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samson’s philistines wife art

The adventures of the heroic but often unwise Samson are recorded in Judges 13-16 and are frequently illustrated in early Christian and medieval art. Many events from the life of Samson were interpreted by Christian theologians as prefigurations of events in the life of Jesus; hence he often features in typological programs of illustration as well as in other pictorial contexts.

He was an incredibly strong man whose birth to Manoah and his previously barren wife was announced in advance by an *angel who predicted Samson’s partial triumph over the Philistines. The angelic annunciation of Samson’s birth may be paired with the *Annunciation to the Virgin *Mary and the *Nativity of Jesus in typological illustrations. Among the most frequently represented scenes from Samson’s youth is the episode of his slaying a lion with his bare hands. This demonstration of strength, similar to one of the labors of *Hercules, is found in art from the fourth century onward. He may be shown astride, wrestling with, and prying open the jaws of a fierce lion. In typological programs, this scene may be connected with *Christ’s descent into *hell , where Christ broke open the gates (or jaws) of *Leviathan and released the Old Testament righteous.

Following this episode, Samson’s marriage to a Philistine woman resulted in disaster when, at his wedding feast, he challenged the guests to solve a riddle (the answer to which they eventually extracted from his wife); the angry Samson stormed away, slaughtered thirty Philistines, eventually returned to his wife, who had remarried in the interim, and sought further revenge by burning the Philistines’ fields and orchards by tying firebrands to the tails of 300 foxes and Page 221 setting them loose in the fields. This chain of events resulted in the murder of his wife and father-in-law and in Samson’s eventually being turned over to the Philistines from whom he escaped, after slaying 1,000 of them with the jawbone of an ass, like the apocryphal murder weapon of *Cain. When hiding in the wilderness and suffering from thirst, Samson asked *God for water, which miraculously gushed forth from the ground; Samson is often depicted drinking from the jawbone of an ass perhaps because of mistranslation of the Hebrew word for spring .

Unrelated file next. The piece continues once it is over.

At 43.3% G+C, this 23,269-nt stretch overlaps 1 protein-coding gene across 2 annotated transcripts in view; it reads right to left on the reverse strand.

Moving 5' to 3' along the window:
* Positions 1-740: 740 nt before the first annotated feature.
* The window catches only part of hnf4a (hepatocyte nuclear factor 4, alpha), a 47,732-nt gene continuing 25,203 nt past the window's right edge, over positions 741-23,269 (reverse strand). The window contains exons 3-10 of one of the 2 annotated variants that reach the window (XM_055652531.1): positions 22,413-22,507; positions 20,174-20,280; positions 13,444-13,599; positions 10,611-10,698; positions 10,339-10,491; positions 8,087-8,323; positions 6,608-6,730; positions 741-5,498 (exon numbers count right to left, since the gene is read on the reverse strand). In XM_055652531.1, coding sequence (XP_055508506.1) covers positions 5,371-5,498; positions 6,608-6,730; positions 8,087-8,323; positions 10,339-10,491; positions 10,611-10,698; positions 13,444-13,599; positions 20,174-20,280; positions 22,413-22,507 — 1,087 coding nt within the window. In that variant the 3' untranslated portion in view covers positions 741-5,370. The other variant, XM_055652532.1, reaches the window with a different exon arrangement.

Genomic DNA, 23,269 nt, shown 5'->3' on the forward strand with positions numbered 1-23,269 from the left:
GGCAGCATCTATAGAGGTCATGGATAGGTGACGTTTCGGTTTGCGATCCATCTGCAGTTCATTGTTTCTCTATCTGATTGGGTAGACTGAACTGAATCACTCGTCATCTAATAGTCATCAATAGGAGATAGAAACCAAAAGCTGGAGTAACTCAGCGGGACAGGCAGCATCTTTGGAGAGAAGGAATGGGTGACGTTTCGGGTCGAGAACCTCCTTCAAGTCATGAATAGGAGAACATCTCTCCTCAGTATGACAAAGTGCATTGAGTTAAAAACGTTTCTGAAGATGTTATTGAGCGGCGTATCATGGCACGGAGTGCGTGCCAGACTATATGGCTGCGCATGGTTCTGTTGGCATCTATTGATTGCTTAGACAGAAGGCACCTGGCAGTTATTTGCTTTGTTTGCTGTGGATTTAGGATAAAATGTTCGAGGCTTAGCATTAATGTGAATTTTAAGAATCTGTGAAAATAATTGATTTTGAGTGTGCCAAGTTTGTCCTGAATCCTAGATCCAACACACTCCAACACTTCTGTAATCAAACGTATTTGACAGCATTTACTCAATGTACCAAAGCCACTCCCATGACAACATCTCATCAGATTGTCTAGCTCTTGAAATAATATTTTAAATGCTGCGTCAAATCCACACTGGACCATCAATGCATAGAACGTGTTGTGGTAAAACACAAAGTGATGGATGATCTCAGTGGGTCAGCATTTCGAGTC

Another popular subject in art is the scene of Samson carrying away the doors (or gates) of the city of Gaza in a later escape from the Philistines, who were planning to ambush him there. He wrenched up the city gates at midnight and carried them for thirty or forty miles. Christian theologians interpreted this event as a prefiguration of Jesus carrying the *cross to *Calvary. Samson’s betrayal by the Philistine harlot Delilah is also found in medieval art. She discovered from him that the secret of his strength was in his hair, which he had vowed not to cut; she cut his hair while he was sleeping, and so he was captured and blinded by the Philistines. Medieval interpreters related this to the *Betrayal and *Mocking of Christ.

Final episodes from the life of Samson include his humiliation by being put on display in the Philistine temple to their god Dagon and his *prayer to God, who caused the temple to collapse as Samson leaned against the columns. This deed resulted in Samson’s *death as well as the deaths of thousands of Philistines.

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